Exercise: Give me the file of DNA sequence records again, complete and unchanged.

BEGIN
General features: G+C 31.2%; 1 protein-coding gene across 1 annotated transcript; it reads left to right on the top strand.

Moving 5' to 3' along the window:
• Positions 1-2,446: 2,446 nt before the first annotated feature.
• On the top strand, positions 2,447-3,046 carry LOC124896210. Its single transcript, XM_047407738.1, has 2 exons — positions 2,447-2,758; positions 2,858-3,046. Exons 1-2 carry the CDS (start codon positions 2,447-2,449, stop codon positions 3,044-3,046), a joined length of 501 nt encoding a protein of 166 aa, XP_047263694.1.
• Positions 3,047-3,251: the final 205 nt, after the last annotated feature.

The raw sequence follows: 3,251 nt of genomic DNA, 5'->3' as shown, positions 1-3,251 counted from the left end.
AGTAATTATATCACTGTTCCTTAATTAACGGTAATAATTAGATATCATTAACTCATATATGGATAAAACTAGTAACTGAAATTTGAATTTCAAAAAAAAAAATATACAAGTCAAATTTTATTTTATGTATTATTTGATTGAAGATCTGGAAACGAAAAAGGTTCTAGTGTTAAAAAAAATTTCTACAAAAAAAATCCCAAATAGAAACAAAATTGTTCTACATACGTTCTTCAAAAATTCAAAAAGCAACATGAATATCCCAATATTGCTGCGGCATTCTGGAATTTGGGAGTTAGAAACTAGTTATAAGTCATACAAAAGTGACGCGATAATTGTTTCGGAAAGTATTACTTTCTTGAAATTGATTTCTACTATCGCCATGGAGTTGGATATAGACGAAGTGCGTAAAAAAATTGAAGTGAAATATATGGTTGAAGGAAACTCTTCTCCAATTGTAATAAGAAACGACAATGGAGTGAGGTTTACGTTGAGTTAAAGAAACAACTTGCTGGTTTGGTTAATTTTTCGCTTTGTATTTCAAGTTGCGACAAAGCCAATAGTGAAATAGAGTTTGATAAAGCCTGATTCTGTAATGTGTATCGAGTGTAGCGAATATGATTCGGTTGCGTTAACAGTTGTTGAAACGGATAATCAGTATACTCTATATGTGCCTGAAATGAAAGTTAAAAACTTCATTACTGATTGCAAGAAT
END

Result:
General features: G+C 31.2%; 1 protein-coding gene across 1 annotated transcript; it reads left to right on the top strand.

Moving 5' to 3' along the window:
• Positions 1-2,446: 2,446 nt before the first annotated feature.
• On the top strand, positions 2,447-3,046 carry LOC124896210. Its single transcript, XM_047407738.1, has 2 exons — positions 2,447-2,758; positions 2,858-3,046. Exons 1-2 carry the CDS (start codon positions 2,447-2,449, stop codon positions 3,044-3,046), a joined length of 501 nt encoding a protein of 166 aa, XP_047263694.1.
• Positions 3,047-3,251: the final 205 nt, after the last annotated feature.

The raw sequence follows: 3,251 nt of genomic DNA, 5'->3' as shown, positions 1-3,251 counted from the left end.
AGTAATTATATCACTGTTCCTTAATTAACGGTAATAATTAGATATCATTAACTCATATATGGATAAAACTAGTAACTGAAATTTGAATTTCAAAAAAAAAAATATACAAGTCAAATTTTATTTTATGTATTATTTGATTGAAGATCTGGAAACGAAAAAGGTTCTAGTGTTAAAAAAAATTTCTACAAAAAAAATCCCAAATAGAAACAAAATTGTTCTACATACGTTCTTCAAAAATTCAAAAAGCAACATGAATATCCCAATATTGCTGCGGCATTCTGGAATTTGGGAGTTAGAAACTAGTTATAAGTCATACAAAAGTGACGCGATAATTGTTTCGGAAAGTATTACTTTCTTGAAATTGATTTCTACTATCGCCATGGAGTTGGATATAGACGAAGTGCGTAAAAAAATTGAAGTGAAATATATGGTTGAAGGAAACTCTTCTCCAATTGTAATAAGAAACGACAATGGAGTGAGGTTTACGTTGAGTTAAAGAAACAACTTGCTGGTTTGGTTAATTTTTCGCTTTGTATTTCAAGTTGCGACAAAGCCAATAGTGAAATAGAGTTTGATAAAGCCTGATTCTGTAATGTGTATCGAGTGTAGCGAATATGATTCGGTTGCGTTAACAGTTGTTGAAACGGATAATCAGTATACTCTATATGTGCCTGAAATGAAAGTTAAAAACTTCATTACTGATTGCAAGAAT